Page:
The problem I am having to deal with is an operator error. Having spent years with auto exposure, auto focus I keep having to remember to take a light reading and set the exposure accordingly, then remembering to make sure of the focus. The second issue is remembering when taking the light readings to check what film I have in the camera. As I am using the light meter for two different cameras (the Bronica being the other) and the Bronica being having two film backs loaded with different film I keep forgetting. This has also led me to having to think about recording the exposure settings etc (lens focal length (the Bronica having two lenses)) so I now have a notebook I take out with me.
Back to the camera. It is heavy to cart around but it is easy enough to use. Getting used to the Rangefinder focussing method. I normally find if I take it out of focus it helps to get back in with ease. If the subject is relatively in focus it is more difficult to see if it needs adjusting.
Of course getting only 8 frames per roll of film means having to make sure you have spare rolls of film with you but the negative you get is well worth the cost and the hassle of changing films during a shoot.
Overall impression. A good purchase. Glad I went for the model III rather than one of the earlier models.

Using a Box Brownie

I recently bought a Kodak Brownie 620 Model C on Ebay.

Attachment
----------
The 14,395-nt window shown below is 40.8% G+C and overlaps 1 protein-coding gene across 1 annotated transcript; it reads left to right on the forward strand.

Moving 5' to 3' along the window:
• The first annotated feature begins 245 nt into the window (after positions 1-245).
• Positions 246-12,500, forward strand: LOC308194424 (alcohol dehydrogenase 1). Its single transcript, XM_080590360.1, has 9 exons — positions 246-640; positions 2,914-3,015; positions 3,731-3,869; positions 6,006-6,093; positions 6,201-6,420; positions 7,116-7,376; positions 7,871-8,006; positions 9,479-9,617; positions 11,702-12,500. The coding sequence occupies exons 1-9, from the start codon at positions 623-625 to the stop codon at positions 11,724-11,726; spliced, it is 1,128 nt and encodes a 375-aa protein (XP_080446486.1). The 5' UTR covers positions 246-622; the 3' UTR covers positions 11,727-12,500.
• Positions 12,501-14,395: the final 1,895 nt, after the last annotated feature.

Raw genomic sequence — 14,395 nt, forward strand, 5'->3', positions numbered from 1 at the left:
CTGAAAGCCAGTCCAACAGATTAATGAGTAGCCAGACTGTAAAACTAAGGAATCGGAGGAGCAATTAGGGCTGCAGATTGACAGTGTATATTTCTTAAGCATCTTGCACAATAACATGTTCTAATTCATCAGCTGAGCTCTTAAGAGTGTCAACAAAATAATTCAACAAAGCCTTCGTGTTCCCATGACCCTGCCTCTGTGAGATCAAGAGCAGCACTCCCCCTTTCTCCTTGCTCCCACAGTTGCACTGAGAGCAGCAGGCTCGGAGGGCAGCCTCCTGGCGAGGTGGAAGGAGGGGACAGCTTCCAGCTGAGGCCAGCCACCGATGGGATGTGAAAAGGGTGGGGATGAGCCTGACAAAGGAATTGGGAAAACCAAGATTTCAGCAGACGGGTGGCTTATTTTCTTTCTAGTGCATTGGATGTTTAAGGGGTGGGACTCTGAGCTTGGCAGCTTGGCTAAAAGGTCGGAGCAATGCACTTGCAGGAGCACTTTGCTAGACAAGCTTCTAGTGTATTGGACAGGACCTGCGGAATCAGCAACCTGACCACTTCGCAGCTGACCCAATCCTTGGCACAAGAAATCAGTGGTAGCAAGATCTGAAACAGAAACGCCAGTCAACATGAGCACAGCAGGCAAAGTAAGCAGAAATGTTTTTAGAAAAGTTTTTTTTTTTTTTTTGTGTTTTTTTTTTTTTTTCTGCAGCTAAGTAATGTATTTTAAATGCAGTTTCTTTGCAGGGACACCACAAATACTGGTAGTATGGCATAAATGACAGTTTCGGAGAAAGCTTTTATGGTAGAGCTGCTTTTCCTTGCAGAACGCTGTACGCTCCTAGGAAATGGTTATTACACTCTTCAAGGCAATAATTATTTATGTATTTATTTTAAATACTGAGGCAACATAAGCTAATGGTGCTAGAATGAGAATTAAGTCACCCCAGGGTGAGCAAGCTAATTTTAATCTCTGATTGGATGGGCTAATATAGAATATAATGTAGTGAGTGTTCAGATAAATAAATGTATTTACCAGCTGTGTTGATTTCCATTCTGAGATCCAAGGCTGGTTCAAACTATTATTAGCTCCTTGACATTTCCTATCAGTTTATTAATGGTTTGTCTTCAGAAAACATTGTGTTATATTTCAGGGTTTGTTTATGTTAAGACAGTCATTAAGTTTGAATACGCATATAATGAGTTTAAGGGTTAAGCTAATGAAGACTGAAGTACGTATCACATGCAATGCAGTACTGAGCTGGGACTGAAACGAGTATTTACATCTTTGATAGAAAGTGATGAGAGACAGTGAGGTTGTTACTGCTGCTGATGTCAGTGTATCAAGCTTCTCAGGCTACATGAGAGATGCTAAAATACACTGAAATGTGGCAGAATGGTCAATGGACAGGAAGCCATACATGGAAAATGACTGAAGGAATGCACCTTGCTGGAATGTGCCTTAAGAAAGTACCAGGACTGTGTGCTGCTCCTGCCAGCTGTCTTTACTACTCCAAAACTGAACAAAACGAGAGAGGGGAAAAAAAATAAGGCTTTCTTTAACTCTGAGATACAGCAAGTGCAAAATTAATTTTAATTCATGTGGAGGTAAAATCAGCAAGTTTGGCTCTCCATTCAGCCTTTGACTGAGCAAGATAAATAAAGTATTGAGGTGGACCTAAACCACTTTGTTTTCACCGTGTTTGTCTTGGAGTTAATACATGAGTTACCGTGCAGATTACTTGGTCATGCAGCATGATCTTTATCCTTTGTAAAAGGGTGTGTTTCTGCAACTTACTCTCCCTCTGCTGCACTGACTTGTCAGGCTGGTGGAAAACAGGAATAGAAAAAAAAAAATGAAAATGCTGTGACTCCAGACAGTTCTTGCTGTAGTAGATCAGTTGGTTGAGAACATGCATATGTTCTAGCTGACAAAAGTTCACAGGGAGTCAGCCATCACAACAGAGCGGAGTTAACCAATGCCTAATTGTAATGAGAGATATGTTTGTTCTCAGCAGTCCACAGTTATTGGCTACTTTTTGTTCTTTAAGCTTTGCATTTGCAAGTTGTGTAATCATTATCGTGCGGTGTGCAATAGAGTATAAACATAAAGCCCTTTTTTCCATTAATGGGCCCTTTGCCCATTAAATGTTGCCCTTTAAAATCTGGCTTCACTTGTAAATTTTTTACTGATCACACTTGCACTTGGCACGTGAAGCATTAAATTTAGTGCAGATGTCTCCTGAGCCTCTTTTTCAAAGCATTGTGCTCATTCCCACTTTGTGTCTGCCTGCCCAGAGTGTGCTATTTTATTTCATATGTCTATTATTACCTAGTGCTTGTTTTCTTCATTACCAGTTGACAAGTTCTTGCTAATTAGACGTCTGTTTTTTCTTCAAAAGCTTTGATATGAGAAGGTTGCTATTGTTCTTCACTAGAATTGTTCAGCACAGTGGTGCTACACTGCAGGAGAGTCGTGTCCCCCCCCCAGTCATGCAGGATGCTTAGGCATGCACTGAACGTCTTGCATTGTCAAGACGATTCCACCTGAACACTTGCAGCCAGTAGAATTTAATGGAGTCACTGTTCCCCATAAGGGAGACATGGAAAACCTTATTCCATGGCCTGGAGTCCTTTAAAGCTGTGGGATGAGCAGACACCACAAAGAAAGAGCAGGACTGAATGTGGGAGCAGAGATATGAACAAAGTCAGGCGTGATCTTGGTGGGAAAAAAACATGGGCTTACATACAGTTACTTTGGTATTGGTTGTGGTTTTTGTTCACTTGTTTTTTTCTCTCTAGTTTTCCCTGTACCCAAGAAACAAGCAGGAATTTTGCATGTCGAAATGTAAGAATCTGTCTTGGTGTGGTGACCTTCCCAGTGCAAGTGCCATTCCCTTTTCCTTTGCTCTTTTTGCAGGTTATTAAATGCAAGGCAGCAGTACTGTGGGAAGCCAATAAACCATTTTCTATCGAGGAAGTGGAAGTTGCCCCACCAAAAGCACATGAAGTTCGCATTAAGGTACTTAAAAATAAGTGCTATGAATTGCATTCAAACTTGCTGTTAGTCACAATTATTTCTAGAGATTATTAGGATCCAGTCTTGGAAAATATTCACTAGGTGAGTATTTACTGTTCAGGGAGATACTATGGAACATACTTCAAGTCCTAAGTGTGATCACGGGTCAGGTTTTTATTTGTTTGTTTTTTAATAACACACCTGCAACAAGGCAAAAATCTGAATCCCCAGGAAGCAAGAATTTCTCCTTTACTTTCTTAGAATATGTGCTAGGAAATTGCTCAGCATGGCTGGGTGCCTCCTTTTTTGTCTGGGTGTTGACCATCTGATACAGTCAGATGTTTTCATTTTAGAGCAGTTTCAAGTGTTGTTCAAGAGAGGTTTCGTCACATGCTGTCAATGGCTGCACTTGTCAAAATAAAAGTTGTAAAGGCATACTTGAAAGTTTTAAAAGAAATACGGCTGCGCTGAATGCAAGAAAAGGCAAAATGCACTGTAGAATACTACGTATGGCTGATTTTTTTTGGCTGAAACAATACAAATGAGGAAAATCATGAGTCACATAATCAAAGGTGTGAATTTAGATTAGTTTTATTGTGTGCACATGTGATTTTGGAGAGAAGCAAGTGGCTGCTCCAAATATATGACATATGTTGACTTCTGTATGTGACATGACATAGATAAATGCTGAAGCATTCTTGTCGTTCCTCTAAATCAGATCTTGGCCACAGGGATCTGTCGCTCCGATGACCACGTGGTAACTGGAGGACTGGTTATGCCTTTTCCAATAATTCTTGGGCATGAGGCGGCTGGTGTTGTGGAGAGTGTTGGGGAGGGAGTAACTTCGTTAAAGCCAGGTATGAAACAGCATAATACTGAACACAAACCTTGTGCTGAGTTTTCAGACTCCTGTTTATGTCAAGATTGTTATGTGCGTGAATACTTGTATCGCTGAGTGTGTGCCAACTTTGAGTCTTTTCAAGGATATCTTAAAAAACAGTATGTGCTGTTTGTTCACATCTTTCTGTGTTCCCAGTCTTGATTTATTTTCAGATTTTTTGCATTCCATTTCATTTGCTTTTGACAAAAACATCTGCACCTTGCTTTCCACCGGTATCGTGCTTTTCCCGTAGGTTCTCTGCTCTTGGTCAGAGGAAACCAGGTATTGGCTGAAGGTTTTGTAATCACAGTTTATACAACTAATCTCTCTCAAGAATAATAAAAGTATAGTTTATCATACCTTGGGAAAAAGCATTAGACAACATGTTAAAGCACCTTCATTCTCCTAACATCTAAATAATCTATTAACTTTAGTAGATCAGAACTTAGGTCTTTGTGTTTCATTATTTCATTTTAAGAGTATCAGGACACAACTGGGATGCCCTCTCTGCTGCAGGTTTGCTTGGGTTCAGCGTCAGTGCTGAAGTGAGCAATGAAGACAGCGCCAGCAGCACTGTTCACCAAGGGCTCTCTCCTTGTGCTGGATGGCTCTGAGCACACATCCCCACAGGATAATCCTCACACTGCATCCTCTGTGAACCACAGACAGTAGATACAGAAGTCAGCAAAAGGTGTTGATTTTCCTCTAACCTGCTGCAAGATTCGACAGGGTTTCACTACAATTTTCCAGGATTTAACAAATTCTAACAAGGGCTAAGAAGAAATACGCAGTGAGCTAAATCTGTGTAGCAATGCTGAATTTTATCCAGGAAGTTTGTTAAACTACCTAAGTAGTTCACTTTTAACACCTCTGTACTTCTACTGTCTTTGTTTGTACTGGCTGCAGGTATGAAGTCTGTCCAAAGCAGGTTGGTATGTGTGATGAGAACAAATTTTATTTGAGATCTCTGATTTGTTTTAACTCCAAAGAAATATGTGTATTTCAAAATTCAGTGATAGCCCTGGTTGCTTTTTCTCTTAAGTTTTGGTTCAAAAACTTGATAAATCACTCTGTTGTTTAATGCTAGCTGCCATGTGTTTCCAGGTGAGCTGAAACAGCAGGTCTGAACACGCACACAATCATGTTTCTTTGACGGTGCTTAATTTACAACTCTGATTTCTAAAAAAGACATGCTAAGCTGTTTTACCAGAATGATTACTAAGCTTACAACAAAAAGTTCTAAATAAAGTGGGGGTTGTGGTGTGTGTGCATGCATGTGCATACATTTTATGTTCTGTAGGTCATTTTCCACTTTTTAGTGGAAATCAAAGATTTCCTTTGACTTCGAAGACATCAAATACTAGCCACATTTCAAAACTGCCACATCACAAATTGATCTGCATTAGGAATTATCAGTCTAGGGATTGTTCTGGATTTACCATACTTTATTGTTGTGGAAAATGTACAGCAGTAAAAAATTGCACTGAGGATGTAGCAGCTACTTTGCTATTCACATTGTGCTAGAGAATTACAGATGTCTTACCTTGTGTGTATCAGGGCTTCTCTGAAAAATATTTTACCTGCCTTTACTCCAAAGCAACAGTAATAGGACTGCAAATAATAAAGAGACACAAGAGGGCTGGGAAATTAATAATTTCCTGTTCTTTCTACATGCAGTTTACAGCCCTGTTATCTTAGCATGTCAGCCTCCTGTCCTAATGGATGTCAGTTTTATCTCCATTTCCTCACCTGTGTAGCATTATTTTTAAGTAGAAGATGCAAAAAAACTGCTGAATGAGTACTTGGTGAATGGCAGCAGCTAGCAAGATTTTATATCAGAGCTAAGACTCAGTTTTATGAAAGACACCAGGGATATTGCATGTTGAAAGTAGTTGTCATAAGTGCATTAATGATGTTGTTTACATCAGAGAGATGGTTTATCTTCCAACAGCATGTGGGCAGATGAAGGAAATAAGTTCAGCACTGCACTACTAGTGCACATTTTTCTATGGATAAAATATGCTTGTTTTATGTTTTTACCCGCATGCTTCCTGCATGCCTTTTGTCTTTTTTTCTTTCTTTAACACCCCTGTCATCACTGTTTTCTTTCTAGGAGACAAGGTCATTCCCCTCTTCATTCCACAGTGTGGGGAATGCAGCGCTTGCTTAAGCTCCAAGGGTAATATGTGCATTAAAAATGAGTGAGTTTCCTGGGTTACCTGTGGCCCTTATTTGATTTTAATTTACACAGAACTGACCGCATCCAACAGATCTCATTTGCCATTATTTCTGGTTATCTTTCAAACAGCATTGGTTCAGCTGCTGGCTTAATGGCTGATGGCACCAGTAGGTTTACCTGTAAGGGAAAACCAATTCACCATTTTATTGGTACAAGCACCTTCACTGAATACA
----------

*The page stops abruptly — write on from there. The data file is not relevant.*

I have now exposed three rolls of film in it.
The first was very much experimental to check for light leaks etc. I have got a couple of usable images from it. Exposed on Ilford Delta 100.
The second film, again experimenting, was Ilford Delta 400. One image spoilt by a car going past at the wrong time. Seven other useful images of Australian vistas. I did get this wrong. I thought I had loaded the camera with 100 film and exposed everything in strong sunlight – defeating the object of loading with 400 film.
The third film was Ilford Delta 100. Again seven good images but one – a real experiment did not work. At 1:30 in the morning I was sitting outside with a very strong moon lit scene. Setting the camera to bulb setting I held the shutter open for 30 seconds. Nothing on the negative. Maybe it would have worked with 400 film. Who knows – I will try again.
All of this is getting me quite excited about 6 x 9 format photography. Look for more to come forward.

Updated 12-04-2018
writeaessay responded to this post saying ‘Cheers. An abundance of information!’

Just had a look at my camera and it would appear to be an early Model C – (made 1946-1953)
From what I can find out the focal length is 100mm and the aperture is fixed at f11. Two shutter modes. Shutter speed is about 1/40th of a second in ‘I’ mode (Instantaneous) and as long as you want in ‘B’ mode (Bulb).

A note on film. 620 film, the film type for this camera is no longer available but 620 and 120 film sizes are the same. The difference being the spool spindle size. You can get 620 spools on ebay and you can get hold of 120 film in many places. So buy yourself a couple of 620 spools and then in your dark room or using a dark bag re-spool the file onto the 620 spool. You must be careful not to let too much film un-spool before taking it up on the new spool or it might ruckle when re-spooling. You also need to be careful not to get fingerprints on the film. You might waste a film doing this, you will probably not waste two!